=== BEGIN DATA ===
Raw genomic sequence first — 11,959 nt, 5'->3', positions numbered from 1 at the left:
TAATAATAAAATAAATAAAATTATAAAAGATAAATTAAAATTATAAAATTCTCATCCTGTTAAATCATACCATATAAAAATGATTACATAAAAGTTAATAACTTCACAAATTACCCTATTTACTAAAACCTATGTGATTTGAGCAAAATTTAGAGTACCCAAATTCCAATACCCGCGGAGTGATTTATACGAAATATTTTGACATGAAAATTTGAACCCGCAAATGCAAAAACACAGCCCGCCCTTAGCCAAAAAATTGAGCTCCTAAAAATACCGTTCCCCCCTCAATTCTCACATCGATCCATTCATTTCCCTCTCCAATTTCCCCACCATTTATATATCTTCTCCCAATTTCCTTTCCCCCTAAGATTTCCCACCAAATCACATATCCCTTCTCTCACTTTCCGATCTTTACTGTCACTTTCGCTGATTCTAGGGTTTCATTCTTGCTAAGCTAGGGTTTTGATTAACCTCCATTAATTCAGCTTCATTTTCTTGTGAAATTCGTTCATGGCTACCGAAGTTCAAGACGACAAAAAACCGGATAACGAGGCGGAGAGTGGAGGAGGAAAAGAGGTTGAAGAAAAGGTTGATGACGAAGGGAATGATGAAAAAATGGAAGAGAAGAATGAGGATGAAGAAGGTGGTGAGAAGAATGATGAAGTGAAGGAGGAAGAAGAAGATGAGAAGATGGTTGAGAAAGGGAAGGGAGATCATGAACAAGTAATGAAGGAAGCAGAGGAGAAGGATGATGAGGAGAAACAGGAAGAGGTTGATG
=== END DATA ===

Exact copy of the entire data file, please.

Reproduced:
Raw genomic sequence first — 11,959 nt, 5'->3', positions numbered from 1 at the left:
TAATAATAAAATAAATAAAATTATAAAAGATAAATTAAAATTATAAAATTCTCATCCTGTTAAATCATACCATATAAAAATGATTACATAAAAGTTAATAACTTCACAAATTACCCTATTTACTAAAACCTATGTGATTTGAGCAAAATTTAGAGTACCCAAATTCCAATACCCGCGGAGTGATTTATACGAAATATTTTGACATGAAAATTTGAACCCGCAAATGCAAAAACACAGCCCGCCCTTAGCCAAAAAATTGAGCTCCTAAAAATACCGTTCCCCCCTCAATTCTCACATCGATCCATTCATTTCCCTCTCCAATTTCCCCACCATTTATATATCTTCTCCCAATTTCCTTTCCCCCTAAGATTTCCCACCAAATCACATATCCCTTCTCTCACTTTCCGATCTTTACTGTCACTTTCGCTGATTCTAGGGTTTCATTCTTGCTAAGCTAGGGTTTTGATTAACCTCCATTAATTCAGCTTCATTTTCTTGTGAAATTCGTTCATGGCTACCGAAGTTCAAGACGACAAAAAACCGGATAACGAGGCGGAGAGTGGAGGAGGAAAAGAGGTTGAAGAAAAGGTTGATGACGAAGGGAATGATGAAAAAATGGAAGAGAAGAATGAGGATGAAGAAGGTGGTGAGAAGAATGATGAAGTGAAGGAGGAAGAAGAAGATGAGAAGATGGTTGAGAAAGGGAAGGGAGATCATGAACAAGTAATGAAGGAAGCAGAGGAGAAGGATGATGAGGAGAAACAGGAAGAGGTTGATG